education and providing health to the general masses.
Now these scam artists are under
the eye of the cameras as their past is shadowy and the job Musharraf
is giving them provides them the chance of their life to pilfer
away billions in the name of earthquake aid.
politicians who have been supporting Musharraf, the likes of the
Choudhries of Gujrat, are also feeling left out in the relief
effort and in a display of some accommodation to the other politicians
in Opposition ranks, have agreed to sit together to discuss the
tragedy and what to do about it in a All Parties Round Table Conference.
But these moves are more political than to benefit those in desperate
It is also clear that for many
months and probably years to come, the October 8 tragedy will
determine the shape of politics in Pakistan.
only, and so far the obvious, beneficiary has been General Musharraf
himself as the toll of death and misery has diverted all attention
from his rule and misrule of the last 6 years and has given him
another chance to prove that he can do much more than any of his
In that sense, Musharraf himself
is also using the tragedy to push his political agenda of 2007
when he is committed to hold fresh general elections and when
he himself intends to seek a new term of office as president.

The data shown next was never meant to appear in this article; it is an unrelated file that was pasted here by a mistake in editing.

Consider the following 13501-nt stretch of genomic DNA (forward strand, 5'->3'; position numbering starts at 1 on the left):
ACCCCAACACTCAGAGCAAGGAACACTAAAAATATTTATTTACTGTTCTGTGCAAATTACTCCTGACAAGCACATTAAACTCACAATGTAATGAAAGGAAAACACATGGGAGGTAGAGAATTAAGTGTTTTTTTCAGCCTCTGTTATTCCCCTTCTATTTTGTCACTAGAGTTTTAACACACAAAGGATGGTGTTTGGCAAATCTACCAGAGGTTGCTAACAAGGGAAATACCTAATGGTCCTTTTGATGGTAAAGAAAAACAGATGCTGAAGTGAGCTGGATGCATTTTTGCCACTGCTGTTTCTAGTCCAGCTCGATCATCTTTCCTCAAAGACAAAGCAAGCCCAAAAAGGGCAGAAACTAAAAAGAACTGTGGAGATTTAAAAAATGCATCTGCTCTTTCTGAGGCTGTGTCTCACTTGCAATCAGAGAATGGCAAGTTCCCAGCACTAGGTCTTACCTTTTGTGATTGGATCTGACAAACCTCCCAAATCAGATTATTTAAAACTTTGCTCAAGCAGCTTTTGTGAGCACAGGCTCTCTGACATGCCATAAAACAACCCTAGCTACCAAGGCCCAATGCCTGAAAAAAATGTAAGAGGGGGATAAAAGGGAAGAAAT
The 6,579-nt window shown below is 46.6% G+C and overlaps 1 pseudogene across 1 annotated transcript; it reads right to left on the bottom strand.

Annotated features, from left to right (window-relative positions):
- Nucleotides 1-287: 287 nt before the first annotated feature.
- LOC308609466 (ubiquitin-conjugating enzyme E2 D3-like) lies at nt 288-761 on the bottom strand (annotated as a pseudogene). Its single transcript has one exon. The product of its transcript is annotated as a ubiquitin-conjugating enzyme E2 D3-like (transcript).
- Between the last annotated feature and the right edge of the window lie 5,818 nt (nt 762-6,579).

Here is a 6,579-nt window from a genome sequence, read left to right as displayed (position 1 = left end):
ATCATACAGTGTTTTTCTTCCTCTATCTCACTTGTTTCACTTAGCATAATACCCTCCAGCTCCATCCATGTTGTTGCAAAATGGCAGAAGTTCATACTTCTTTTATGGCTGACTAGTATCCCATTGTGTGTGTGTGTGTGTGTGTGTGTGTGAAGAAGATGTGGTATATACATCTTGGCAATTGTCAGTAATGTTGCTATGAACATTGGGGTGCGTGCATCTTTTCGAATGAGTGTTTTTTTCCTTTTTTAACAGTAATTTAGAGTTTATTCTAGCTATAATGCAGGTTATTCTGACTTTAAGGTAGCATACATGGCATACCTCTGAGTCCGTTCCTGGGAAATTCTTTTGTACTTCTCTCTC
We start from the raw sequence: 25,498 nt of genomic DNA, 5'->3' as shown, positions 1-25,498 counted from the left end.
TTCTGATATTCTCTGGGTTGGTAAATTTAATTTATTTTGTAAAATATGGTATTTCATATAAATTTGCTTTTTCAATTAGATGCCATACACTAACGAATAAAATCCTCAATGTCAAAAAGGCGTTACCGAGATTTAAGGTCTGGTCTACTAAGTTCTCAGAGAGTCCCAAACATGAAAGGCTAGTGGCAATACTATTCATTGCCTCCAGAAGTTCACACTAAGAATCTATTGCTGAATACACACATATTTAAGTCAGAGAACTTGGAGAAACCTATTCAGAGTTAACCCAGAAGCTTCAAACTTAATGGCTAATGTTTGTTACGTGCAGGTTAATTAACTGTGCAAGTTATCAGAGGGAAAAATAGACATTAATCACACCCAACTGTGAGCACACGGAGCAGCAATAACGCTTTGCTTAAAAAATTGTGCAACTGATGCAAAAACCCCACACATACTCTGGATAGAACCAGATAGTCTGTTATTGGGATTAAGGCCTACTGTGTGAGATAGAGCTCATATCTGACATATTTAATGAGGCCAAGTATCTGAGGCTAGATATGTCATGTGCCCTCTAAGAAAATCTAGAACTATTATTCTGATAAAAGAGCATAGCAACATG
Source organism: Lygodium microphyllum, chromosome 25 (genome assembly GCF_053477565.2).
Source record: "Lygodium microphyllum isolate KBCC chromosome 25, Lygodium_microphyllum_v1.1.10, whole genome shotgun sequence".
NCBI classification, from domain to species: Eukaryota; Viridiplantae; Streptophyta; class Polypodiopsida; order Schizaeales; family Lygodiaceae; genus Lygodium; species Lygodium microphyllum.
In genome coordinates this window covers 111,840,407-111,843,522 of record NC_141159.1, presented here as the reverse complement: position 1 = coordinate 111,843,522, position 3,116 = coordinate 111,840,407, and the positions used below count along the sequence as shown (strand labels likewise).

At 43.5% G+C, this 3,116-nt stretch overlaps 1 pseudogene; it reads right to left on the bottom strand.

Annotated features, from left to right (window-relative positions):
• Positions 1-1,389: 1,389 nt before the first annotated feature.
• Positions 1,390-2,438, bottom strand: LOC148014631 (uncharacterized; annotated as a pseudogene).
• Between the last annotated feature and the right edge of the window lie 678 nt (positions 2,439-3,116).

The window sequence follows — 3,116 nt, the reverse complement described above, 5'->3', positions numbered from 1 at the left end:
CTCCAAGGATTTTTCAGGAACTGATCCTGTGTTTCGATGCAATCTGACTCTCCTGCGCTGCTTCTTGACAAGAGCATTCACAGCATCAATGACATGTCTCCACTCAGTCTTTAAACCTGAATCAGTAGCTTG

What Musharraf does now will become
the issue of his election campaign in 2007 and conversely the
role the Opposition plays now will determine the strength of the
challenge it can mount against Musharraf and his allies.
What everyone is not focusing
on is that such a monumental tragedy should have brought everyone
to his or her senses, brought every one together in order to turn
a fresh leaf in politics by forgetting and forgiving the past
and starting an era of accommodation and cooperation.
Musharraf has to play that bigger
and wiser role because he has to realize that if even now he introduces
an institutionalized system of politics and change of governments,
it may help him more than anyone else. If he seeks legitimacy
through an accepted and internationally recognized process, he
would have succeeded in playing the role of a visionary and may
acquire another term in his office, this time legitimately.
But if he continues on the path
of confrontation to eliminate or push aside all potentially serious
but popular opponents, through the use of his gun, he would only
prolong the agony and misfortune of the nation.
is so because one day he has to go and if on that day, Pakistan
goes back to square one and starts all over again with a new military
commander staging a coup or grabbing power, it would be a bigger
tragedy for the country, may be bigger than Black Saturday of